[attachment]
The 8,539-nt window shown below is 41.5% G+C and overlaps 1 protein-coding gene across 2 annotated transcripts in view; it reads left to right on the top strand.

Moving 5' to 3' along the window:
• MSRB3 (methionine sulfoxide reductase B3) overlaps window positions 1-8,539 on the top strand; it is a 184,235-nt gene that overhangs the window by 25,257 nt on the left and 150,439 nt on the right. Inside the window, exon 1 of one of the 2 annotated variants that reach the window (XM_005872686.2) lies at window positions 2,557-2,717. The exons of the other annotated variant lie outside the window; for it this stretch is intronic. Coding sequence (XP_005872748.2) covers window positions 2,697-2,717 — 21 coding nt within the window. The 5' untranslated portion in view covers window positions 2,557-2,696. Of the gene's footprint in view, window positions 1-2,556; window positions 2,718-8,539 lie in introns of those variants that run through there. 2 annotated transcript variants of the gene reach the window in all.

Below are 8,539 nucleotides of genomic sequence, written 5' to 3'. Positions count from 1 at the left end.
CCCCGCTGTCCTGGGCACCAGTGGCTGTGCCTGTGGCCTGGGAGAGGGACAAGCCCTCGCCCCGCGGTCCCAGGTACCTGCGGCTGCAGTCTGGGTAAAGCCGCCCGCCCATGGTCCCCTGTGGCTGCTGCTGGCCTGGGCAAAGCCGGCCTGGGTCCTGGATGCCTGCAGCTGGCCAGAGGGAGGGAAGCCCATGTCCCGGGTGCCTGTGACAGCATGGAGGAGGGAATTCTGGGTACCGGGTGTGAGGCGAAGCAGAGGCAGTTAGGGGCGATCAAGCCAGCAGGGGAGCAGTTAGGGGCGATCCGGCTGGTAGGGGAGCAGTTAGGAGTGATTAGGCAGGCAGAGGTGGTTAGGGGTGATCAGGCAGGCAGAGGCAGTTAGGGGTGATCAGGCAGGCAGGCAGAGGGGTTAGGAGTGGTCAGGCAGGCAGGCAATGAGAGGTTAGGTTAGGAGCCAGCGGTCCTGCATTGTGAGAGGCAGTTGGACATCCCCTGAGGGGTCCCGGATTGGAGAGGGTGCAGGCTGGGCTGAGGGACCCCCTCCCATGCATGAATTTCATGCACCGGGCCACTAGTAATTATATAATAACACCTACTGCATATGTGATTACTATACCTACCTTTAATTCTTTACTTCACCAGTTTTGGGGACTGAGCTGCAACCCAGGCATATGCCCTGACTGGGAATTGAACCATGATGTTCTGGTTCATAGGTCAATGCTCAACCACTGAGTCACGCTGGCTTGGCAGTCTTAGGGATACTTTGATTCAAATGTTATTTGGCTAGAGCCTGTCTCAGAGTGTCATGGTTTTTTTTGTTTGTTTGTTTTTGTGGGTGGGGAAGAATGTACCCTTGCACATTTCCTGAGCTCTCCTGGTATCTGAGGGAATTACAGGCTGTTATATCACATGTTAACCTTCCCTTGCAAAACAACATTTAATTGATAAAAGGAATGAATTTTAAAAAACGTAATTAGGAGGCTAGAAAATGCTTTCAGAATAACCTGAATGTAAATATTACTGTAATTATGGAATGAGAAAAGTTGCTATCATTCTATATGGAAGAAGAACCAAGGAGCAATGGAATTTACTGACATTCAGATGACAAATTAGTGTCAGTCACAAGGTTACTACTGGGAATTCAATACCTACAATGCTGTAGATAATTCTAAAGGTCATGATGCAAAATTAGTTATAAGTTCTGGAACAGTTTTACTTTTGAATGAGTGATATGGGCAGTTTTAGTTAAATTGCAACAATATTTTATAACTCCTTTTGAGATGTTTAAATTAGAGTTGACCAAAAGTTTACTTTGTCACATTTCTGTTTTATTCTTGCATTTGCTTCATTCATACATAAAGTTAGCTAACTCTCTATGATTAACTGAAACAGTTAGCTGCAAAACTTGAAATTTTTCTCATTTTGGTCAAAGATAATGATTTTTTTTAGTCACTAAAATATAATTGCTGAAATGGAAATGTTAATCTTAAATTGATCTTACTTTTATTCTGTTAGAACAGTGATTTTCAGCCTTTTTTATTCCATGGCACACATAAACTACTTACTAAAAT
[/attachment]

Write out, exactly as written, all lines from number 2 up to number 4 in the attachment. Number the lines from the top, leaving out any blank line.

Moving 5' to 3' along the window:
• MSRB3 (methionine sulfoxide reductase B3) overlaps window positions 1-8,539 on the top strand; it is a 184,235-nt gene that overhangs the window by 25,257 nt on the left and 150,439 nt on the right. Inside the window, exon 1 of one of the 2 annotated variants that reach the window (XM_005872686.2) lies at window positions 2,557-2,717. The exons of the other annotated variant lie outside the window; for it this stretch is intronic. Coding sequence (XP_005872748.2) covers window positions 2,697-2,717 — 21 coding nt within the window. The 5' untranslated portion in view covers window positions 2,557-2,696. Of the gene's footprint in view, window positions 1-2,556; window positions 2,718-8,539 lie in introns of those variants that run through there. 2 annotated transcript variants of the gene reach the window in all.

Below are 8,539 nucleotides of genomic sequence, written 5' to 3'. Positions count from 1 at the left end.